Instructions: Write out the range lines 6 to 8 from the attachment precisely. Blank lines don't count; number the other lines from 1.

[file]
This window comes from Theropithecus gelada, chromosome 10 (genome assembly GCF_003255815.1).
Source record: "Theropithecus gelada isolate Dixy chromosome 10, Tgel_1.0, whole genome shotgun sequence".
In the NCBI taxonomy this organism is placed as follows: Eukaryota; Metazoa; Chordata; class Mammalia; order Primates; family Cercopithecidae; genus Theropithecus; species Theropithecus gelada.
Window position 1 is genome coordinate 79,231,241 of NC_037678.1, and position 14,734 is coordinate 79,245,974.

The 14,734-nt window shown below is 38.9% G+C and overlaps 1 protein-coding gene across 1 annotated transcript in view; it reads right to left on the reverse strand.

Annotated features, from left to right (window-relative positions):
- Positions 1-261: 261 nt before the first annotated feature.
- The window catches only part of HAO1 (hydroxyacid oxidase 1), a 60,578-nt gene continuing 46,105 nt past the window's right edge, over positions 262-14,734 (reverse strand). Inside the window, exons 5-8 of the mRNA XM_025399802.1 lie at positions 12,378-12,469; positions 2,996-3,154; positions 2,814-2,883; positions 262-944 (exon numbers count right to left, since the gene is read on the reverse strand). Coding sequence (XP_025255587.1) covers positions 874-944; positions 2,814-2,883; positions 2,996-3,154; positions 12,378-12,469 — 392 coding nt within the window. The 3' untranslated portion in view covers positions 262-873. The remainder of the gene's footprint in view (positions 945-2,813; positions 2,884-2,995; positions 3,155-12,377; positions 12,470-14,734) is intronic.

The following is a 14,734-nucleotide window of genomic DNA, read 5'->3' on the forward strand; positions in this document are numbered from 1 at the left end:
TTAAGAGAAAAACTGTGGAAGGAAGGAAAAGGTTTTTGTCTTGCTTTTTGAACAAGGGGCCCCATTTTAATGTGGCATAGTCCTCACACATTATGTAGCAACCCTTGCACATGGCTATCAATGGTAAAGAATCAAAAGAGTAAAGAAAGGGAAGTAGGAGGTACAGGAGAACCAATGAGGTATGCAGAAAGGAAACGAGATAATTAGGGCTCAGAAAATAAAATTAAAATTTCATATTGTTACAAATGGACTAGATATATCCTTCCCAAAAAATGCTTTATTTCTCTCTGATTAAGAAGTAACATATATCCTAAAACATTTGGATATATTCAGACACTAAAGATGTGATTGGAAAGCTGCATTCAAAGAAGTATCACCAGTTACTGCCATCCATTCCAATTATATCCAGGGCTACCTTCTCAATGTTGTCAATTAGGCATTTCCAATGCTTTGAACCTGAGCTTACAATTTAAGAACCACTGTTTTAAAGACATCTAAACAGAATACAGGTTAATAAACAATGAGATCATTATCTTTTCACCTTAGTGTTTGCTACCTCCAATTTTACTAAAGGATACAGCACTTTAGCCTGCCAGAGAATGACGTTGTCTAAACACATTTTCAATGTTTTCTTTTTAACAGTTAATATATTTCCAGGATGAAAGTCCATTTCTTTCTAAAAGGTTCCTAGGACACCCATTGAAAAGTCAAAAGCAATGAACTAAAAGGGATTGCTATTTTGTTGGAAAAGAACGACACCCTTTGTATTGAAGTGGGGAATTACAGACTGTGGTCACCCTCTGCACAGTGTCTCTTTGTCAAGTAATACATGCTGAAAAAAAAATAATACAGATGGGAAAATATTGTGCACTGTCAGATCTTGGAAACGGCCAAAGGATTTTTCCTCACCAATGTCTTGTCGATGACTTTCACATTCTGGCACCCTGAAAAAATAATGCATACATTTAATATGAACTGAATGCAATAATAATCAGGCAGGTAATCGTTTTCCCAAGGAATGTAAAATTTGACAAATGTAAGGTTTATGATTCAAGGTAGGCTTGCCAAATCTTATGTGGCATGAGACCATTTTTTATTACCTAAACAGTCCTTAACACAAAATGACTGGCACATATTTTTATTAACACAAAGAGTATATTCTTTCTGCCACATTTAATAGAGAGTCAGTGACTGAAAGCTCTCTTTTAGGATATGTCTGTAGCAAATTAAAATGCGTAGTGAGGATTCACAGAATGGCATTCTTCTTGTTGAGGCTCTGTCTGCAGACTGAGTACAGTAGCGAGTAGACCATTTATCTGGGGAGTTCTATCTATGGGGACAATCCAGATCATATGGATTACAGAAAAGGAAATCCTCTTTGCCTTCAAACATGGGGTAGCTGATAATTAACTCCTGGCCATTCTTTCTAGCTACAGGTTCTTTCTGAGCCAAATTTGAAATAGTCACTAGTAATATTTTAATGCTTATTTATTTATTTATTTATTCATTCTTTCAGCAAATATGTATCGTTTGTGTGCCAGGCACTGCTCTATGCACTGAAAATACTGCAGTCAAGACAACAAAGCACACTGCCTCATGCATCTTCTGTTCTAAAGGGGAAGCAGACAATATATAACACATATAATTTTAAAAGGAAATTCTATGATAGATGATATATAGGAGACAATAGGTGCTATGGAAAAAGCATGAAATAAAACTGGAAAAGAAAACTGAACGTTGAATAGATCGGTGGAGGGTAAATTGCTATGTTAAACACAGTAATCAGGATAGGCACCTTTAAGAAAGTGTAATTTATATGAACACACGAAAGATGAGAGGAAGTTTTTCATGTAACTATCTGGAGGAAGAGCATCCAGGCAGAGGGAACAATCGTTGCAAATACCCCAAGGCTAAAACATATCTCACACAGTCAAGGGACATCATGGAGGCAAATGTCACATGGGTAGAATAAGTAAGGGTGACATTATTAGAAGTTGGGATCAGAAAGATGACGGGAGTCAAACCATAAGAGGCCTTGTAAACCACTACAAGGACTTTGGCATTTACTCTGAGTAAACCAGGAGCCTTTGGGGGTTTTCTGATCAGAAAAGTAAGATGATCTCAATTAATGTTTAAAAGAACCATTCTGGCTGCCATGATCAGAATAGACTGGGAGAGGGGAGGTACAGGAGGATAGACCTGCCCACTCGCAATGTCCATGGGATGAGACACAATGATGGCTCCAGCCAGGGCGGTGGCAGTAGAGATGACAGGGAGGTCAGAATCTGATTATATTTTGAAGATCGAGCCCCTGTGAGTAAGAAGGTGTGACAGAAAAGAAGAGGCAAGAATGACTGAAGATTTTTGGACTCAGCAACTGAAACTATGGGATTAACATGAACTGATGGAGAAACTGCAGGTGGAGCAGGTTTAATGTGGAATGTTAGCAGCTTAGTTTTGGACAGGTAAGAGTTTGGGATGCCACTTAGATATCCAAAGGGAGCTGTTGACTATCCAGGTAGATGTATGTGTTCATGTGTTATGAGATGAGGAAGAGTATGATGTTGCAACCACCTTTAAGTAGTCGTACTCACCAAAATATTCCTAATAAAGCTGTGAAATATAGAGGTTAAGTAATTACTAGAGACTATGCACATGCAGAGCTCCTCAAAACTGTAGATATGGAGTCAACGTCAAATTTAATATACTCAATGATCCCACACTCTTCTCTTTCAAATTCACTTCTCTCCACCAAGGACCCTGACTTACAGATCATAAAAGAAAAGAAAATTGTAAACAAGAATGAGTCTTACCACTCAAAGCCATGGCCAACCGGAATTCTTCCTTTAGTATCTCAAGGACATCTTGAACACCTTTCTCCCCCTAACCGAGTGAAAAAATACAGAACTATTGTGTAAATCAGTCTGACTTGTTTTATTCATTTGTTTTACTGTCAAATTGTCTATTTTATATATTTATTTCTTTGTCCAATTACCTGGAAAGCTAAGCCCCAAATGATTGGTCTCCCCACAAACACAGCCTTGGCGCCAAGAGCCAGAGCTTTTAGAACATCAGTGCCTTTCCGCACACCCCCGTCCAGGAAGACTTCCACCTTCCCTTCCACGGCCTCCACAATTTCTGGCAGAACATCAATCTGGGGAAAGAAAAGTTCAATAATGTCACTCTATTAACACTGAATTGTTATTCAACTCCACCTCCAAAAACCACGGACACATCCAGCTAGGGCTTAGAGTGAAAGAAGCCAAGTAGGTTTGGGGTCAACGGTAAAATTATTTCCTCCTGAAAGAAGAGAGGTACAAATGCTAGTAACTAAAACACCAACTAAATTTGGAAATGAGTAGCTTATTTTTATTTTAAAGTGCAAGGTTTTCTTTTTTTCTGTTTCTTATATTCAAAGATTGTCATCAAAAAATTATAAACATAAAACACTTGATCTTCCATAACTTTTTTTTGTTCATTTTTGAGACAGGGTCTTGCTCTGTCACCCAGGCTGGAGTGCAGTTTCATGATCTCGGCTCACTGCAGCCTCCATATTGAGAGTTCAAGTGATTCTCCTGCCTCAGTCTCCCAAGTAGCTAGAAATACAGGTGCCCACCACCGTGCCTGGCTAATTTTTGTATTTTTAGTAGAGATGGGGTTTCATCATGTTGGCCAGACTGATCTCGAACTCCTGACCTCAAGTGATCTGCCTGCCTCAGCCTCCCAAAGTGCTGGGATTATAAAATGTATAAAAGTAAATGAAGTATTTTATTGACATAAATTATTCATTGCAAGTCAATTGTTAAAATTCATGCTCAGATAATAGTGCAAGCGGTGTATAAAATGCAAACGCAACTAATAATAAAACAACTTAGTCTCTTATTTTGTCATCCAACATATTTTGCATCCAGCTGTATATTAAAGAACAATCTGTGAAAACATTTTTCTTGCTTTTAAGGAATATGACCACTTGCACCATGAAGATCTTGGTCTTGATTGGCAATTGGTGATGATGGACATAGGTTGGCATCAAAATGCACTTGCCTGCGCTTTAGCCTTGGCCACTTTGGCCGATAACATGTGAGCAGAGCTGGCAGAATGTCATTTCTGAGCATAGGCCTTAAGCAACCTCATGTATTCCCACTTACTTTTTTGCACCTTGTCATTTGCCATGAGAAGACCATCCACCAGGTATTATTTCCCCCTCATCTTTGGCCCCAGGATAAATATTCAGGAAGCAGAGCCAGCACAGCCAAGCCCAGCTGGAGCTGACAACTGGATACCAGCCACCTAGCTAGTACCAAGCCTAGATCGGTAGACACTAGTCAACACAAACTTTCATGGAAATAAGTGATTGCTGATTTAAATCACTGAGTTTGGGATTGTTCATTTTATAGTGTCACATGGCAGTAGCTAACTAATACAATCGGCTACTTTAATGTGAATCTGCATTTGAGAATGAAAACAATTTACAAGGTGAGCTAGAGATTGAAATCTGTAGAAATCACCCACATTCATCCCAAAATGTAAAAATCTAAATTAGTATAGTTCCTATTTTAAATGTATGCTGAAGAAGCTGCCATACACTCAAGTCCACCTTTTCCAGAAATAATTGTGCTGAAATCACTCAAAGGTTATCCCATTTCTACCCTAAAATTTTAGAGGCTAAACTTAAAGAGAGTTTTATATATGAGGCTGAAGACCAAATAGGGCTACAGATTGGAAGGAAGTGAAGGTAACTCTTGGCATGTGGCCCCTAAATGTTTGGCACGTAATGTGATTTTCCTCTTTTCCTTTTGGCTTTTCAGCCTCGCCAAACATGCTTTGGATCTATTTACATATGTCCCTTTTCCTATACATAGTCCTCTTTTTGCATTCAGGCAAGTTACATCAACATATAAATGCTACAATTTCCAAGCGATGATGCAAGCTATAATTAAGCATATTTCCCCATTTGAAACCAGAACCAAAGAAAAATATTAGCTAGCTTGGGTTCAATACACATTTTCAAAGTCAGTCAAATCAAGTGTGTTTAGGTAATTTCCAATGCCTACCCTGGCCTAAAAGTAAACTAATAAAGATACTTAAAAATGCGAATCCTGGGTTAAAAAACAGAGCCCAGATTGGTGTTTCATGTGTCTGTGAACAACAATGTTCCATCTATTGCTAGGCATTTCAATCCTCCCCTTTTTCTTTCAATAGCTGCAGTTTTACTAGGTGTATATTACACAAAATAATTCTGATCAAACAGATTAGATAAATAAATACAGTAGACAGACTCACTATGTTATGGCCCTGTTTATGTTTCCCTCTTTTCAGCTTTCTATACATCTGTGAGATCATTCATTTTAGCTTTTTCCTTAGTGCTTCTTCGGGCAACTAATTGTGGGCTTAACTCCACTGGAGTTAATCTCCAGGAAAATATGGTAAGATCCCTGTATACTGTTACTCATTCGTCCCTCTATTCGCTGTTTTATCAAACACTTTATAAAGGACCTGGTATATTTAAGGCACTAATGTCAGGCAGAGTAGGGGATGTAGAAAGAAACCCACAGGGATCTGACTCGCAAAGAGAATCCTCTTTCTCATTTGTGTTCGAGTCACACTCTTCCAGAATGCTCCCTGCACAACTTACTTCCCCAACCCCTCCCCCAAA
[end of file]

Annotated features, from left to right (window-relative positions):
- Positions 1-261: 261 nt before the first annotated feature.
- The window catches only part of HAO1 (hydroxyacid oxidase 1), a 60,578-nt gene continuing 46,105 nt past the window's right edge, over positions 262-14,734 (reverse strand). Inside the window, exons 5-8 of the mRNA XM_025399802.1 lie at positions 12,378-12,469; positions 2,996-3,154; positions 2,814-2,883; positions 262-944 (exon numbers count right to left, since the gene is read on the reverse strand). Coding sequence (XP_025255587.1) covers positions 874-944; positions 2,814-2,883; positions 2,996-3,154; positions 12,378-12,469 — 392 coding nt within the window. The 3' untranslated portion in view covers positions 262-873. The remainder of the gene's footprint in view (positions 945-2,813; positions 2,884-2,995; positions 3,155-12,377; positions 12,470-14,734) is intronic.